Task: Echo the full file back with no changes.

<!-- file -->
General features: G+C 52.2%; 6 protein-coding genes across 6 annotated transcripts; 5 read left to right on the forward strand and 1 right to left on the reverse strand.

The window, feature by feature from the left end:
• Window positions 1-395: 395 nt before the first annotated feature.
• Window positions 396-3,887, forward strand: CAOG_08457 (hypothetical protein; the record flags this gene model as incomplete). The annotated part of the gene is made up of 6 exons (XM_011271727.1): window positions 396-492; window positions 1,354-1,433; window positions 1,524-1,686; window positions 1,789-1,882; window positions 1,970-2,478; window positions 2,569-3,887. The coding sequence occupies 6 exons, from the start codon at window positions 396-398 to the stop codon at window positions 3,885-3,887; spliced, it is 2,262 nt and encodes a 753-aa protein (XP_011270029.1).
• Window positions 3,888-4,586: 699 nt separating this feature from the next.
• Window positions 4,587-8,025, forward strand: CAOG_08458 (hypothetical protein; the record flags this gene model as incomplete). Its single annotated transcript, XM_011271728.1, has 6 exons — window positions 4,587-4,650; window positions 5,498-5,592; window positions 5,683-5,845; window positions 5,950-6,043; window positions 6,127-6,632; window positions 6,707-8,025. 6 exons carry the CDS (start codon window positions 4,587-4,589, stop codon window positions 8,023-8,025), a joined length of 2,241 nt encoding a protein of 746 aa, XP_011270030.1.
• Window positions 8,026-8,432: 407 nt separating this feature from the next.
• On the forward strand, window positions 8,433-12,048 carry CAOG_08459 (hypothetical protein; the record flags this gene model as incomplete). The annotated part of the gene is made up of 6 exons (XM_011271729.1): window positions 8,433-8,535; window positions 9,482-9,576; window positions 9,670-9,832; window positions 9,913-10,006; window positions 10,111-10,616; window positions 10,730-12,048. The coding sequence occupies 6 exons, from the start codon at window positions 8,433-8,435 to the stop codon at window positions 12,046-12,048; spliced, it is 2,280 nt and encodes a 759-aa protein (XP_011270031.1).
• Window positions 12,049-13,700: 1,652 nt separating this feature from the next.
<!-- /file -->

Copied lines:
General features: G+C 52.2%; 6 protein-coding genes across 6 annotated transcripts; 5 read left to right on the forward strand and 1 right to left on the reverse strand.

The window, feature by feature from the left end:
• Window positions 1-395: 395 nt before the first annotated feature.
• Window positions 396-3,887, forward strand: CAOG_08457 (hypothetical protein; the record flags this gene model as incomplete). The annotated part of the gene is made up of 6 exons (XM_011271727.1): window positions 396-492; window positions 1,354-1,433; window positions 1,524-1,686; window positions 1,789-1,882; window positions 1,970-2,478; window positions 2,569-3,887. The coding sequence occupies 6 exons, from the start codon at window positions 396-398 to the stop codon at window positions 3,885-3,887; spliced, it is 2,262 nt and encodes a 753-aa protein (XP_011270029.1).
• Window positions 3,888-4,586: 699 nt separating this feature from the next.
• Window positions 4,587-8,025, forward strand: CAOG_08458 (hypothetical protein; the record flags this gene model as incomplete). Its single annotated transcript, XM_011271728.1, has 6 exons — window positions 4,587-4,650; window positions 5,498-5,592; window positions 5,683-5,845; window positions 5,950-6,043; window positions 6,127-6,632; window positions 6,707-8,025. 6 exons carry the CDS (start codon window positions 4,587-4,589, stop codon window positions 8,023-8,025), a joined length of 2,241 nt encoding a protein of 746 aa, XP_011270030.1.
• Window positions 8,026-8,432: 407 nt separating this feature from the next.
• On the forward strand, window positions 8,433-12,048 carry CAOG_08459 (hypothetical protein; the record flags this gene model as incomplete). The annotated part of the gene is made up of 6 exons (XM_011271729.1): window positions 8,433-8,535; window positions 9,482-9,576; window positions 9,670-9,832; window positions 9,913-10,006; window positions 10,111-10,616; window positions 10,730-12,048. The coding sequence occupies 6 exons, from the start codon at window positions 8,433-8,435 to the stop codon at window positions 12,046-12,048; spliced, it is 2,280 nt and encodes a 759-aa protein (XP_011270031.1).
• Window positions 12,049-13,700: 1,652 nt separating this feature from the next.